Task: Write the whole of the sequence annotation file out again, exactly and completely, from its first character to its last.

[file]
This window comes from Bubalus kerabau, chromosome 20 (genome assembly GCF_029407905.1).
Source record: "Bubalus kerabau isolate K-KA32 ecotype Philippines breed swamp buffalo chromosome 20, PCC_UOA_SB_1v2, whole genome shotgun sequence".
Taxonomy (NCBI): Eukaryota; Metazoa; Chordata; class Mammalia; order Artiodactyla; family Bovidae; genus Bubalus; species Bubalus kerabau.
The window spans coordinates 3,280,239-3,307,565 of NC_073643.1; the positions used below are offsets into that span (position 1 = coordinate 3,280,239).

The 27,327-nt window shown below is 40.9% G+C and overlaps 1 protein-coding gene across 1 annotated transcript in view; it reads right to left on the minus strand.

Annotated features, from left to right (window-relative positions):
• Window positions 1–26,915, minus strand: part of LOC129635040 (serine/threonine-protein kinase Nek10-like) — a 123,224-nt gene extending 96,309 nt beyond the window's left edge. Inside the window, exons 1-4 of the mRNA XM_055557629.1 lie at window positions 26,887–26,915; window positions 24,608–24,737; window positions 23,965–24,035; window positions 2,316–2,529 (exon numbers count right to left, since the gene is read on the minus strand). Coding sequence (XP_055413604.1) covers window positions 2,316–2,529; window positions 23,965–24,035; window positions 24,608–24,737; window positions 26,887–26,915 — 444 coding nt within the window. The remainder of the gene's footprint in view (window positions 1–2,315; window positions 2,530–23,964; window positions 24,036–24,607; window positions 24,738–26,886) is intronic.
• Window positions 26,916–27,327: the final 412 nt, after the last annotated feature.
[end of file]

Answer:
This window comes from Bubalus kerabau, chromosome 20 (genome assembly GCF_029407905.1).
Source record: "Bubalus kerabau isolate K-KA32 ecotype Philippines breed swamp buffalo chromosome 20, PCC_UOA_SB_1v2, whole genome shotgun sequence".
Taxonomy (NCBI): Eukaryota; Metazoa; Chordata; class Mammalia; order Artiodactyla; family Bovidae; genus Bubalus; species Bubalus kerabau.
The window spans coordinates 3,280,239-3,307,565 of NC_073643.1; the positions used below are offsets into that span (position 1 = coordinate 3,280,239).

The 27,327-nt window shown below is 40.9% G+C and overlaps 1 protein-coding gene across 1 annotated transcript in view; it reads right to left on the minus strand.

Annotated features, from left to right (window-relative positions):
• Window positions 1–26,915, minus strand: part of LOC129635040 (serine/threonine-protein kinase Nek10-like) — a 123,224-nt gene extending 96,309 nt beyond the window's left edge. Inside the window, exons 1-4 of the mRNA XM_055557629.1 lie at window positions 26,887–26,915; window positions 24,608–24,737; window positions 23,965–24,035; window positions 2,316–2,529 (exon numbers count right to left, since the gene is read on the minus strand). Coding sequence (XP_055413604.1) covers window positions 2,316–2,529; window positions 23,965–24,035; window positions 24,608–24,737; window positions 26,887–26,915 — 444 coding nt within the window. The remainder of the gene's footprint in view (window positions 1–2,315; window positions 2,530–23,964; window positions 24,036–24,607; window positions 24,738–26,886) is intronic.
• Window positions 26,916–27,327: the final 412 nt, after the last annotated feature.